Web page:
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October 21, 1987 - Image 81

Resource type:
The Michigan Daily, 1987-10-21

Disclaimer: Computer generated plain text may have errors. Read more about this.

Sleazy Does It
41 Dennis Franz brings good-bad guys vividly alive

The TV private eye. You know the
breed. Clean-cut. Good-looking. Suave
as all get-out. Ready at a moment's
notice to risk life and limb in the pursuit of
justice. They fight fair and obey the law and
rarely get paid. For them, gumshoeing is a
heavenly calling.
There are still a few of those dimpled
dinosaurs left, tooling around TV Land in
their flashy sports cars and chasing the
kind of guy Dennis Franz likes to play-a
guy built like a Naugahyde couch, with the
suits to match, who abides by his law,
which isn't necessarily the law of the land.
He's rude, crude and sleazy. And, once
upon a time, he'd be the guy thrown in the
slammer by episode's end.
But Franz has built a successful acting
career by pitching the TV stereotype of the
private eye on its pretty-boy ear. In particu-
lar, Franz has carved out one specific char-
acter, a slime-with-a-heart-of-gold that he
has played on two different shows under
two different names. Most people remem-
ber this persona as "Norman Buntz," a
hard-to-figure detective on "Hill Street
Blues." And everyone will get a chance to
see Norm this fall, transplanted to south-
ern California, as a private detective on
NBC's "Beverly Hills Buntz."
Whether he's shrugging his
shoulders on the hill or pulling
out a stick of gum in L.A., Nor-
man Buntz has the same basic
appeal. He looks like a bad guy, O
and he acts like a good guy.
Outfitted in deliriously mis-
matched clothes and coming %K,
on like mafioso muscle, Buntz a
has all the class of a knee- a spl
breaker. Yet, in the end, he's Sure
unquestionably a force for jus- gusti
tice. "He's half thug and half mati
cop," says Jeffrey Lewis, one of flashy
two "Hill Street Blues" alums And
behind "Beverly Hills Buntz." viole
"And God knows which half ous
will come out at any moment." stuff
Without a doubt, this perso- the p
na has enduring appeal. Franz vanic
first adopted it-with an em- the k
phasis on the heavy side-as this
"Sal Benedetto" on "Hill Street like t
Blues" in 1983. Sal was killed off did y
after "Hill Street" creator Ste- tor"
ven Bochco cast Franz on the "The
short-lived "Bay City Blues."
When "Bay City" ended, Franz

returned to the hill, playing someone very
similar to Sal, Norman Buntz. And when
"Hill Street" went off the air last year,
Lewis and David Milch decided to give this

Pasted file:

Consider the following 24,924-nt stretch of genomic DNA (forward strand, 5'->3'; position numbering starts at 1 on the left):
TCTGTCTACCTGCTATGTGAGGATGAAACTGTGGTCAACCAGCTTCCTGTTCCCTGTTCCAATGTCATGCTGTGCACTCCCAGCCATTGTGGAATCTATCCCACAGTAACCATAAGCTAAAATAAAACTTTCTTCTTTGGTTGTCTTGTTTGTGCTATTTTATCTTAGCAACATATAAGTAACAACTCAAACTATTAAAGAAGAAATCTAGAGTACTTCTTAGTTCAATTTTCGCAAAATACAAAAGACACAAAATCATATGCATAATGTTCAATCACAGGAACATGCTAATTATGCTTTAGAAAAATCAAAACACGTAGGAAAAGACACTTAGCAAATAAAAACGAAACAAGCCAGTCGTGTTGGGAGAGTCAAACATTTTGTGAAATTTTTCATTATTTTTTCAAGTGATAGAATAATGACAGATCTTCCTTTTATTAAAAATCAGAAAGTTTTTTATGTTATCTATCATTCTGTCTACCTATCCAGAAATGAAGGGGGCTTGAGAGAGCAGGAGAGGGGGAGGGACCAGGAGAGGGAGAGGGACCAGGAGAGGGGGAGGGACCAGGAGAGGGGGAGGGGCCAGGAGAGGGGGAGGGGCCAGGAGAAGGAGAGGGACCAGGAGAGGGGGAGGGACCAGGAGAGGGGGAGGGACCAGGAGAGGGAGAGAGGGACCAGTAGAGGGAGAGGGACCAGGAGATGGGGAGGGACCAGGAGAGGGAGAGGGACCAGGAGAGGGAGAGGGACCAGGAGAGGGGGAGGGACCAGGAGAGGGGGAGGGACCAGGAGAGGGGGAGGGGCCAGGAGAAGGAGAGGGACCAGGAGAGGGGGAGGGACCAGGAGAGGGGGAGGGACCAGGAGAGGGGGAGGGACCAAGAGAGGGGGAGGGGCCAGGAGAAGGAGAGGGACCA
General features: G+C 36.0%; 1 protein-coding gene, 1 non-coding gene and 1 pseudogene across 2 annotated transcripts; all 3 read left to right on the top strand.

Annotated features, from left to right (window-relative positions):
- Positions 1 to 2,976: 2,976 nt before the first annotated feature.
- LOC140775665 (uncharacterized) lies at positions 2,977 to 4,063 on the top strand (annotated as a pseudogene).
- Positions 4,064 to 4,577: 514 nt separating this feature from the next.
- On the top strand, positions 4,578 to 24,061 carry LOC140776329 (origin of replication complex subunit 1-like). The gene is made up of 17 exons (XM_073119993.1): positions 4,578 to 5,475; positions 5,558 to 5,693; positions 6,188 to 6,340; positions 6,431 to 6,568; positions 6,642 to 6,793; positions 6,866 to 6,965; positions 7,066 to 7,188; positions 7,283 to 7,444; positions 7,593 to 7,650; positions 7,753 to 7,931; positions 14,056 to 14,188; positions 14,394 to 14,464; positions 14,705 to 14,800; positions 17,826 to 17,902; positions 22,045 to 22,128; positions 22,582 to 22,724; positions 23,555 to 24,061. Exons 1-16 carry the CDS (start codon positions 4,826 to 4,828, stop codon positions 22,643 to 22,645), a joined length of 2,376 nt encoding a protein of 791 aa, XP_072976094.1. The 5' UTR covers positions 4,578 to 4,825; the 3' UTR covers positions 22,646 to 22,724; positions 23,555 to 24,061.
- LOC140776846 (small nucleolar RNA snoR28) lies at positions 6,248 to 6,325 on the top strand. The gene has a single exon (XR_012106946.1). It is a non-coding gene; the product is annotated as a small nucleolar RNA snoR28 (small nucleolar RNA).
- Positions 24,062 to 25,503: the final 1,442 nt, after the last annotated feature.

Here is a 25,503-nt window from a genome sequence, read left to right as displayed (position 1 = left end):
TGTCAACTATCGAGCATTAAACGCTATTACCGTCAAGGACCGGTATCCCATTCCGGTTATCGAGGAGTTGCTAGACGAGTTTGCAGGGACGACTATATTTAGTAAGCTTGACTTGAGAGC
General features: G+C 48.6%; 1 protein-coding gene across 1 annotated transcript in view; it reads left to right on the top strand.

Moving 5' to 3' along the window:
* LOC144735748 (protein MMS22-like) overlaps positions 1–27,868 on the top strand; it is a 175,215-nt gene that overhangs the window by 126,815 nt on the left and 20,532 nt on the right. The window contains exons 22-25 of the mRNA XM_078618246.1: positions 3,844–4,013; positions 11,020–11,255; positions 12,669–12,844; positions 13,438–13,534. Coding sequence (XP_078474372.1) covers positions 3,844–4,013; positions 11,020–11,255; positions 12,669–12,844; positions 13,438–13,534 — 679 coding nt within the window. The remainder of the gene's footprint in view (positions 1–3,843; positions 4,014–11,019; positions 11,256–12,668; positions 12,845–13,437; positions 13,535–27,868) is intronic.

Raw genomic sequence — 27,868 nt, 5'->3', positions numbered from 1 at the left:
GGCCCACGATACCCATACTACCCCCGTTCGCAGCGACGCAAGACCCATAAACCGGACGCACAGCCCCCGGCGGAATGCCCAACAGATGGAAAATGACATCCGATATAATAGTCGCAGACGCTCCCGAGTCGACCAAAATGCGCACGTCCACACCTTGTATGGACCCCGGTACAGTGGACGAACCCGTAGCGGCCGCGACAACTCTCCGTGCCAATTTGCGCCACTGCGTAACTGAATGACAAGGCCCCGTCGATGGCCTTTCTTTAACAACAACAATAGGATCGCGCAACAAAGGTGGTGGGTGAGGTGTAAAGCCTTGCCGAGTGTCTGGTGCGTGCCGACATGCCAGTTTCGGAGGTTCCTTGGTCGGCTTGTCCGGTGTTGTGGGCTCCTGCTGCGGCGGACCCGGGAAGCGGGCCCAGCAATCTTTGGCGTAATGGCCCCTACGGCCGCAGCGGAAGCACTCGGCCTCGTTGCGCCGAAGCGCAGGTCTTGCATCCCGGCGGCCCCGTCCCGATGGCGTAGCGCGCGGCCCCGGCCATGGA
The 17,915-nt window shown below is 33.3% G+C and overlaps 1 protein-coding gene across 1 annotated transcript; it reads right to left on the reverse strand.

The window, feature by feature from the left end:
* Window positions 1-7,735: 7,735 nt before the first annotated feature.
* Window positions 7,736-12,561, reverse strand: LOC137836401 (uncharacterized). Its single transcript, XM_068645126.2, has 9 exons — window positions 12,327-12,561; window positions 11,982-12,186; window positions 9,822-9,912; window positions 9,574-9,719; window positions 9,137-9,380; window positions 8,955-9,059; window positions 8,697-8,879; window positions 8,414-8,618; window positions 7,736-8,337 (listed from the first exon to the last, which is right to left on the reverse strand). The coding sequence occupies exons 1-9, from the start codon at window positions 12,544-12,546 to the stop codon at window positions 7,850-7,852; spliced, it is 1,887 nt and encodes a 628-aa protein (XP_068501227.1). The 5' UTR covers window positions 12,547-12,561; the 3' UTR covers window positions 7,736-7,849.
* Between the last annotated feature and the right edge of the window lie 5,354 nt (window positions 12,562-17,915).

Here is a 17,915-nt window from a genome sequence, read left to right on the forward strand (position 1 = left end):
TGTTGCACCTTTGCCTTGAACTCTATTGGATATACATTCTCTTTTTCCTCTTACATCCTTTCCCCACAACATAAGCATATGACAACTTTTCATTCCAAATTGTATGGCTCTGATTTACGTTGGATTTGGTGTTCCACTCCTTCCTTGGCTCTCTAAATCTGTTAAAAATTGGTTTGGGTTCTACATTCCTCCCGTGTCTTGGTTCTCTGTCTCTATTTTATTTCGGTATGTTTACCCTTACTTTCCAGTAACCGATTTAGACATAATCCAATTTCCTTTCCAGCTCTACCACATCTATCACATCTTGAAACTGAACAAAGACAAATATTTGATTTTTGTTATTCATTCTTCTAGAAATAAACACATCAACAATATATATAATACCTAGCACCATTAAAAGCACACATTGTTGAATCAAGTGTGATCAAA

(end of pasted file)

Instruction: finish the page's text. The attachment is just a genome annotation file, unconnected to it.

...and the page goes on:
personality yet another life. Buntz hangs
out with con man Sid Thurston (Peter Jura-
sik), another "Hill Street" character, and
the two give the series a "buddy" approach.
For 10 years Dennis Franz toiled in char-
acter-actor obscurity. He was in "Body
Double" and "Psycho II." He guest-starred
on such TV shows as "Hunter" and "The
A-Team." Most of the time he played the
same sort of guy. Sleazy, sleazy, sleazy. "It's
one character I can do, and those are the
jobs that I'm offered," he says. "It's a way to
put food on the table. But I do enjoy playing
them. I like to play characters who go to
Lazy lout: Chicago-born Franz has been
acting since high school and graduated
from Southern Illinois with a bachelor's
degree in speech and theater. After serving
a year with a reconnaissance unit in Viet-
nam and spending another year bouncing
around Chicago "as a lazy lout trying to
find an easy way through life," he got in-
volved in local theater. With one company,
Franz was one of 13 people who collectively

Whose side are you on? Norm Buntz
wrote the play "Bleacher Bums," which
has been playing for nine straight years in
Los Angeles.
But if "Beverly Hills Buntz" takes off,
Franz won't need the royalties. For now
the show is a "designated hitter"-airing
monthly to build an audience so that it can
replace a faltering NBC show. Although
"Buntz" definitely will pull in some loyal
"Hill Street Blues" viewers, the producers
have tried not to repeat that show's formu-
la. Whether they can successfully spin off
Norman Buntz into a brand-new world re-
mains an open question. But he seems to be
a character who will not die.
LEE GOLDBERG in Los Angeles

h! That's Really, Really Gross!

"The Hidden" may be
splatter movie. But it's
atter movie with class.
it's got some truly dis-
ng life-form transfor-
ons. And it's got lots of
y, high-speed car chases.
there are many, many
nt shoot-outs with copi-
spilling of blood. This
is guaranteed to boost
ulse rate and spike gal-
-skin response. If you're
ind of person who likes
sort of thing, you will
his movie. Litmus test:
ou think "The Termina-
was cool? Then go to

But there's more to this
movie than action. The vio-
lence may be senseless, but
the story isn't. "The Hid-
den" follows an alien being-
gross-as it takes over one
being after another-very
gross-and cuts a bloody
swath-very, very gross-
across Los Angeles. There
are-thanks to imaginative
directing by Jack Sholder-
enjoyable and even humor-
ous aspects to this movie-long
mayhem. For example, ev-
ery human occupied by the
thing, no matter what age or
sex, develops an undeniable
need for heavy-metal mu-

sic and foreign sports cars.
And for those who need
a little something to think
about during this kind of
movie, there is some actual
character development. The
two detectives who pursue
the thing are a bullet-hard
policeman (Michael Nouri)
and an otherwordly guy
(Kyle MacLachlan) who isn't
what he seems. We don't get
to see the dark night of their
souls, but we learn enough to
empathize. "The Hidden" isa
thriller with enough sub-
stance to make it a guilty,
guilty pleasure.



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